Yes, it is the road on recent seasons of “Ice Road Truckers”, where they’re constantly showing video re-creations of semis sliding off of cliffs and drivers blinded by ice fog, careening into frozen bogs never to be heard from again. I’ve been on the set of Ice Road Truckers, back when the show was about actual Ice Roads, guys driving over frozen rivers and lakes and OCEANS. I went with them 25 miles off shore onto the Beaufort Sea. I saw 12-foot waves frozen solid. It looked like Superman’s Fortress of Solitude up there.
But the Dalton Highway (the Haul Road’s official name) is an actual, navigable road, not a frozen ocean. And I know how those tv guys like to exaggerate. The ugly truth about Ice Road Truckers is that, except for the fact that it’s cold as fuck, there’s not much real danger out there. The ice is 30 feet thick and the trucks are so big and heavy that they rarely slide anywhere. That’s why the footage of a truck crashing through the ice is computer-generated,; because in real life, it almost never happens. It’s tv bullshit. (Unlike “Deadliest Catch.” Those guys are the real deal. No exaggeration required.)
But back to the haul road: The first part was easy. The Dalton doesn’t officially start until Livengood, 85 miles north of Fairbanks, which is where the pavement ends. (In case you’re an idiot, there’s a sign that says “PAVEMENT ENDS.”) And it’s pretty much gravel from there on, nicely graded for a while. You could go 45-50 miles an hour. Which I did.
Aspen, poplars and spruce crowd the road and, because it was already fall in Alaska, the colors were mind-blowingly bright. The mountains looked like tapestries, all red and yellow. And not just regular yellow. Radioactive, industrial spray-paint yellow. It was like that bad fake-forest wallpaper that used to be in your orthodontist’s office. Only it was real. And smelled better.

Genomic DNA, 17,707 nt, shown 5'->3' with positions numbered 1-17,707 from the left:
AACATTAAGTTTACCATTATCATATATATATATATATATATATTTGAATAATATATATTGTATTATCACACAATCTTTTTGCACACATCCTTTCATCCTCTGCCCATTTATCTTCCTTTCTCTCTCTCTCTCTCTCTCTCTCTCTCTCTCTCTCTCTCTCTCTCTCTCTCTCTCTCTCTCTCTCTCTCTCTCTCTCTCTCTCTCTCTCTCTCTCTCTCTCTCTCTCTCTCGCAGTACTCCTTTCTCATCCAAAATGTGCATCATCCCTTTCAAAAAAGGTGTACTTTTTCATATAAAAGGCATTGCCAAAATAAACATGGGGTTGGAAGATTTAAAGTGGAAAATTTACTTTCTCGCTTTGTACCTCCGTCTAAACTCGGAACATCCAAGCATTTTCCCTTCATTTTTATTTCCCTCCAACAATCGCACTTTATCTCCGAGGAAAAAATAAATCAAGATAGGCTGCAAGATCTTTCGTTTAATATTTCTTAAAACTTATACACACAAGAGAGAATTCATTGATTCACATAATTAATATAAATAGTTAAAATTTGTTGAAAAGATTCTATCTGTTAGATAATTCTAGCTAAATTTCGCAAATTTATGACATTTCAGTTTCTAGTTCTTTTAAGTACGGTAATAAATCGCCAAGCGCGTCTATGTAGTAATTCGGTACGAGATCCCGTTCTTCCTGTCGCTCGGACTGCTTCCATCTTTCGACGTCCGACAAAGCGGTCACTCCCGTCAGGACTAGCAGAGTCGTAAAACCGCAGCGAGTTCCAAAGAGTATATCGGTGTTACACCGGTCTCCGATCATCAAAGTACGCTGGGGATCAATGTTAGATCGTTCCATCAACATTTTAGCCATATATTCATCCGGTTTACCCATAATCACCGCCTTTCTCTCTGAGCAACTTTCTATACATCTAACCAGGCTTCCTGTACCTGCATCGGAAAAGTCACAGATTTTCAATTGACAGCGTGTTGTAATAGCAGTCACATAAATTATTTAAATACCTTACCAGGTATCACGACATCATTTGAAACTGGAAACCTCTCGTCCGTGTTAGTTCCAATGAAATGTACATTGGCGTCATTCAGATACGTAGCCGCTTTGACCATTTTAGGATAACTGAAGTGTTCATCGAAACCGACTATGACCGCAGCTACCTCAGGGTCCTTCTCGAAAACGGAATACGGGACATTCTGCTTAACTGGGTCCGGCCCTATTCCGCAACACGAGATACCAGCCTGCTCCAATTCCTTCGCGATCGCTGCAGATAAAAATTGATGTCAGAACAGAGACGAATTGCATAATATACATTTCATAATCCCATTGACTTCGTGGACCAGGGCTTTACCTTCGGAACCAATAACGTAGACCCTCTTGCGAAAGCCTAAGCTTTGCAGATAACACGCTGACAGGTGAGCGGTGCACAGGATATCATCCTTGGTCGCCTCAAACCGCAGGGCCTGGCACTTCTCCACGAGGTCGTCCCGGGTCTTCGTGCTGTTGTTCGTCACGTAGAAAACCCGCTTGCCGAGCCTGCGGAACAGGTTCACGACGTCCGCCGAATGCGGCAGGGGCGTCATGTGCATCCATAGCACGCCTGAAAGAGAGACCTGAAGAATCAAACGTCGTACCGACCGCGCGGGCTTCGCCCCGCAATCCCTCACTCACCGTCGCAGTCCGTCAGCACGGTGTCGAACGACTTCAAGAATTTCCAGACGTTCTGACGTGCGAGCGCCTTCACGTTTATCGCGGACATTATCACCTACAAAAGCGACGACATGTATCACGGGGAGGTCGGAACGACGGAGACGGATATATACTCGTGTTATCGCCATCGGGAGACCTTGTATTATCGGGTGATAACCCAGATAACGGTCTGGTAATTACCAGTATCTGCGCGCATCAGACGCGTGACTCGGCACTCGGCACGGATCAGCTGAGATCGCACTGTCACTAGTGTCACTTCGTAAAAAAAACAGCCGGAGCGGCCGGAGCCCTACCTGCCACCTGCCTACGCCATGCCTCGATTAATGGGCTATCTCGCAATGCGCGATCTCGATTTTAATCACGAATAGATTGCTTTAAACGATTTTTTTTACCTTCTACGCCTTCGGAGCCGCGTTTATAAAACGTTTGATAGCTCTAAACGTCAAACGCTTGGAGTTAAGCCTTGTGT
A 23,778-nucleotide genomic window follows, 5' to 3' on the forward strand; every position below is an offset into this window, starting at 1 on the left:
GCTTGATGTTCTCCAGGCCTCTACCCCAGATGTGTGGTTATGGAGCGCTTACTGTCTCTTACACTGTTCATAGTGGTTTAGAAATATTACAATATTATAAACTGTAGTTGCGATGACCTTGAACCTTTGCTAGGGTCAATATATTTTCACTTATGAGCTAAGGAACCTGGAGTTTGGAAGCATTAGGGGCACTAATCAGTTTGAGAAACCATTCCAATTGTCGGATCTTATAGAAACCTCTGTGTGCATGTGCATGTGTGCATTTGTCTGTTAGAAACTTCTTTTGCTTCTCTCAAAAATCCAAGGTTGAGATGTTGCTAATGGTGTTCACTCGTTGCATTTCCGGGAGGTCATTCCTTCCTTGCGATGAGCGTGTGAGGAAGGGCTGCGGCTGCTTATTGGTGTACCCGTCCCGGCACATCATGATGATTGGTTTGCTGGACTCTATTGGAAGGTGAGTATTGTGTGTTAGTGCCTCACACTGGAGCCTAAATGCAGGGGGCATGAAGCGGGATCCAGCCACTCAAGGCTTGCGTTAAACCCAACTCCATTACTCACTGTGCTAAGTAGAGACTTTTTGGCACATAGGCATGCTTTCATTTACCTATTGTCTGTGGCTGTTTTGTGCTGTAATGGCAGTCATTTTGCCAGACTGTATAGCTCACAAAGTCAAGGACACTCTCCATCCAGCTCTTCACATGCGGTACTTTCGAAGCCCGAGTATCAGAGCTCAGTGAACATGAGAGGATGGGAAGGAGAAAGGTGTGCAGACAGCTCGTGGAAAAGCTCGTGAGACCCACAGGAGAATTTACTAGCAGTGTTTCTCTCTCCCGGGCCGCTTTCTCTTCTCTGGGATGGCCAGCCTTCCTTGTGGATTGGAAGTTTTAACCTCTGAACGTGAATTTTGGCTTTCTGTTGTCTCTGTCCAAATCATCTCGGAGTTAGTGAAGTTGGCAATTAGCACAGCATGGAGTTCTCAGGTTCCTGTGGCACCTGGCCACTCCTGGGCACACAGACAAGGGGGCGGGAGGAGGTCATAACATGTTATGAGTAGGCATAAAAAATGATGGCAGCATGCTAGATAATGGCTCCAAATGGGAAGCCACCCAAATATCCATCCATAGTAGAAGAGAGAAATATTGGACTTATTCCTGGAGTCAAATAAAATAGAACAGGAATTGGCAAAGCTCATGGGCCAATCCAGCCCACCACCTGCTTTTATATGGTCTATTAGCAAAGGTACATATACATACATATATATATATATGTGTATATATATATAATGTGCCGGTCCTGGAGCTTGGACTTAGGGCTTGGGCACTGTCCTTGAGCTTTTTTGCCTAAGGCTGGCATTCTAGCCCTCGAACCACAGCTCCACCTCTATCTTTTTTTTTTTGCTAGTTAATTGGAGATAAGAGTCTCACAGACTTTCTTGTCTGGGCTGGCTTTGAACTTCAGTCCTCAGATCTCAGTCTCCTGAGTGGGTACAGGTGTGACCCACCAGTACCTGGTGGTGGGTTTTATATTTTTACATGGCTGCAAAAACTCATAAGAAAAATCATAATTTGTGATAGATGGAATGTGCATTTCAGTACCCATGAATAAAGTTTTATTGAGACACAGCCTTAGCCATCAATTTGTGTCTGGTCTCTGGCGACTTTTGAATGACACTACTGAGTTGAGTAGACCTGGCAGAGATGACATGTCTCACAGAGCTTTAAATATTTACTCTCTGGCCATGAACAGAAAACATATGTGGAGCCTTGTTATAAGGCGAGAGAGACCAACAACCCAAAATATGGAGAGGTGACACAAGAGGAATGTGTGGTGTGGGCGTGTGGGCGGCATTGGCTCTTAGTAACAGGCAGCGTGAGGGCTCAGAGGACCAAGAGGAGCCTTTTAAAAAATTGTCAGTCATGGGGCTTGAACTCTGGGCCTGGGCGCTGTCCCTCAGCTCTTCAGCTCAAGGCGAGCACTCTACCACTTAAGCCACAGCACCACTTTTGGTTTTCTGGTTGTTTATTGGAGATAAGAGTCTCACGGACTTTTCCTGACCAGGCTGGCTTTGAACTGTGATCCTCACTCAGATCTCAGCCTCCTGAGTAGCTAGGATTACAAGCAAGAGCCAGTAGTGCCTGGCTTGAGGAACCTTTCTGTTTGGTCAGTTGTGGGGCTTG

The road gets rougher the further north you go and the landscape changes with every river crossing. The Yukon River, 55 miles into the drive, was unbridged before 1974 and the pipeline is suspended across it, running parallel to the “highway.” It’s another 60 miles to the Arctic Circle from there and 60 from there is “Coldfoot” which is the last official “town” in that it has a trailer-park motel, a diner and a gas station. Diesel is $5.29 a gallon and has been since last spring. Market fluctuations don’t matter much up here.
Past Coldfoot, the potholes get bigger, the gravel less evenly graded.. Also it was raining, then sleeting, then snowing, which means the whole thing was a gelatin-slick mud puddle. The Traipsemobile was suddenly two-tone, brown almost to the roof. Until a few years ago, private vehicles weren’t allowed up here without a special permit. I was beginning to see why.
The ugliest part was Atigun Pass, which is the highest pass in Alaska (4800 feet) and a favorite drama-point for Ice Road Truckers, who love to show 18-wheelers stalling on the 12 percent grade or teetering on the edge of the no-guard-rail hairpin turns. They tell you not to look down. It’s impossible not to look down.
I will admit that, for the first time on the trip, I was really scared. The Traipsemobile hadn’t been in real snow before (there was about 6 inches at the top of the pass), visibility was awful and climbing a mountain pass covered in slush is never any fun. Also, it was 25 degrees.
I kept crawling along and eventually got out of the snow and across the Brooks Range. The weather was still crap – rain and sleet mostly – there were a couple of places where I thought the Traipsemobile would surely get stuck in the mud. After which, I’d be raped by a Yeti.
But none of these things happened and somehow I made it out of the mountains and onto the long endless tundra that stretches to the Ocean. There are no trees up here. No mountains. Just me and the pipeline. And an occasional herd of musk ox.
By the time I gave up for the night – completely brain-fried – I was still 150 miles from Prudhoe Bay or, actually, Deadhorse, the company town that surrounds the oil terminal and beyond which civilians cannot pass. My plan, if I could get there in time, was to take the last authorized shuttle bus of the year – there wouldn’t be another one until next spring – to the Arctic Ocean, where I would scoop up the ocean water and then, uh, go back the way I came. (No, seriously, Shut Up!)
I slept in a turnoff, just off the highway, pointed towards the pipeline. A truck would whiz by every hour or so. Other than that, it was completely silent. And, for a change, so was I.